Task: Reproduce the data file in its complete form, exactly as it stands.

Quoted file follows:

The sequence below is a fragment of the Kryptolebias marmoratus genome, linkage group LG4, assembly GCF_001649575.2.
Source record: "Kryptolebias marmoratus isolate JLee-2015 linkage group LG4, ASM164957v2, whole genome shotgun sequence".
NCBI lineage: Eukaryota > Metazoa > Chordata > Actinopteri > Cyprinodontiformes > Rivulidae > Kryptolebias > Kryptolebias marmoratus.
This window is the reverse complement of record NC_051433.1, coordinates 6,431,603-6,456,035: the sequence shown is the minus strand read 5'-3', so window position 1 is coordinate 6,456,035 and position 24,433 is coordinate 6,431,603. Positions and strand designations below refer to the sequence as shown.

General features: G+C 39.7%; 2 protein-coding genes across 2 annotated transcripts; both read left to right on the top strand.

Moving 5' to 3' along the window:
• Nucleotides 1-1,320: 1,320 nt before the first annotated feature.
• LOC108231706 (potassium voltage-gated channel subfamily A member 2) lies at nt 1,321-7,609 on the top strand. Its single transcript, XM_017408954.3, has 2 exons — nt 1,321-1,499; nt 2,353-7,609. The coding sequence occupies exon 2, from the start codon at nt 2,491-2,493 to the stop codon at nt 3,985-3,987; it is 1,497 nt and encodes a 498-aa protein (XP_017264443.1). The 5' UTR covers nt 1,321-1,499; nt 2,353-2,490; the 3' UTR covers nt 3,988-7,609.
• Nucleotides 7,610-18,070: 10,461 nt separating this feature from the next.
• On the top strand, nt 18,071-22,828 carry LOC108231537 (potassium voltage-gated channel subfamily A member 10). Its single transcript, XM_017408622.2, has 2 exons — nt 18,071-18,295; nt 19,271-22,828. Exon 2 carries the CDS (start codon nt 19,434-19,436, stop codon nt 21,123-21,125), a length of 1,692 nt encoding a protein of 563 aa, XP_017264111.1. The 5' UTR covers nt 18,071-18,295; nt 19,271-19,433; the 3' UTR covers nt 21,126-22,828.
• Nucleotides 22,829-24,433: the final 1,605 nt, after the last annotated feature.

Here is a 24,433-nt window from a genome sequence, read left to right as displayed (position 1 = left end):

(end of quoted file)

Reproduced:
The sequence below is a fragment of the Kryptolebias marmoratus genome, linkage group LG4, assembly GCF_001649575.2.
Source record: "Kryptolebias marmoratus isolate JLee-2015 linkage group LG4, ASM164957v2, whole genome shotgun sequence".
NCBI lineage: Eukaryota > Metazoa > Chordata > Actinopteri > Cyprinodontiformes > Rivulidae > Kryptolebias > Kryptolebias marmoratus.
This window is the reverse complement of record NC_051433.1, coordinates 6,431,603-6,456,035: the sequence shown is the minus strand read 5'-3', so window position 1 is coordinate 6,456,035 and position 24,433 is coordinate 6,431,603. Positions and strand designations below refer to the sequence as shown.

General features: G+C 39.7%; 2 protein-coding genes across 2 annotated transcripts; both read left to right on the top strand.

Moving 5' to 3' along the window:
• Nucleotides 1-1,320: 1,320 nt before the first annotated feature.
• LOC108231706 (potassium voltage-gated channel subfamily A member 2) lies at nt 1,321-7,609 on the top strand. Its single transcript, XM_017408954.3, has 2 exons — nt 1,321-1,499; nt 2,353-7,609. The coding sequence occupies exon 2, from the start codon at nt 2,491-2,493 to the stop codon at nt 3,985-3,987; it is 1,497 nt and encodes a 498-aa protein (XP_017264443.1). The 5' UTR covers nt 1,321-1,499; nt 2,353-2,490; the 3' UTR covers nt 3,988-7,609.
• Nucleotides 7,610-18,070: 10,461 nt separating this feature from the next.
• On the top strand, nt 18,071-22,828 carry LOC108231537 (potassium voltage-gated channel subfamily A member 10). Its single transcript, XM_017408622.2, has 2 exons — nt 18,071-18,295; nt 19,271-22,828. Exon 2 carries the CDS (start codon nt 19,434-19,436, stop codon nt 21,123-21,125), a length of 1,692 nt encoding a protein of 563 aa, XP_017264111.1. The 5' UTR covers nt 18,071-18,295; nt 19,271-19,433; the 3' UTR covers nt 21,126-22,828.
• Nucleotides 22,829-24,433: the final 1,605 nt, after the last annotated feature.

Here is a 24,433-nt window from a genome sequence, read left to right as displayed (position 1 = left end):